Gov. Henry McMaster has acquired the power to fire any or all the Department of Transportation’s commissioners. It was a DOT-reform element in the gas tax bill that was passed this year and took effect July 1.
The commission has been responsible all along for the condition of the roads. Ultimately, it decides what to fix and when, how to do it, and how to spend money allocated by the General Assembly.
While the gas tax bill didn’t fix everything, it did give us clearer lines of accountability — if we will use them.
That’s great, because no one is happy with how the commission has handled its responsibilities.
That there was any public support for a tax hike proves it. Taxpayers were so fed up with the condition of the roads that some were actually willing to pay more if that’s what it took to fix them (it wasn’t, but that’s another story). That’s not a referendum on the tax, but on the people chiefly responsible for the roads.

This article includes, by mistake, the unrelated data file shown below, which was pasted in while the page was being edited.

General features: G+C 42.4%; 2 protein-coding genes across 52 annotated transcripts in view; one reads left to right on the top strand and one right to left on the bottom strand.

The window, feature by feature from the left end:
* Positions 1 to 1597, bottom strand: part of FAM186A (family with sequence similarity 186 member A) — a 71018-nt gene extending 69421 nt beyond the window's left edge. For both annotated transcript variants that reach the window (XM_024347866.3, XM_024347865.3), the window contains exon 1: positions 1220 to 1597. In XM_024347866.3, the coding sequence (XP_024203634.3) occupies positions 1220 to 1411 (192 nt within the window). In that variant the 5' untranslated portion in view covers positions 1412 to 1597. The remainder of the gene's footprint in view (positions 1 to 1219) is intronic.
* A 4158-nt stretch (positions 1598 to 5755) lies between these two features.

When a new CEO is brought in to turn around a failing company, he often will fire a top tier of management to turn over a new leaf. It’s an approach McMaster would do well to consider.
The current commission has failed. Firing them all and starting over with a new administration would be a statement of good faith to the taxpayers that their concerns have been heard and are being seriously addressed. McMaster might also consider appointing commissioners who will put all the people’s interests before the interests of some businesses, especially the business of building new roads.
One commissioner, Mike Wooten, has resigned to better pursue his business interests, he said. It’s time to borrow Cromwell’s speech to the Rump Parliament in 1653 and say to the rest:
“You have sat too long for any good you have been doing lately. Depart, I say; and let us have done with you.”
Hannah Hill is a policy analyst for the South Carolina Policy Council, TheNerve.org’s parent organization.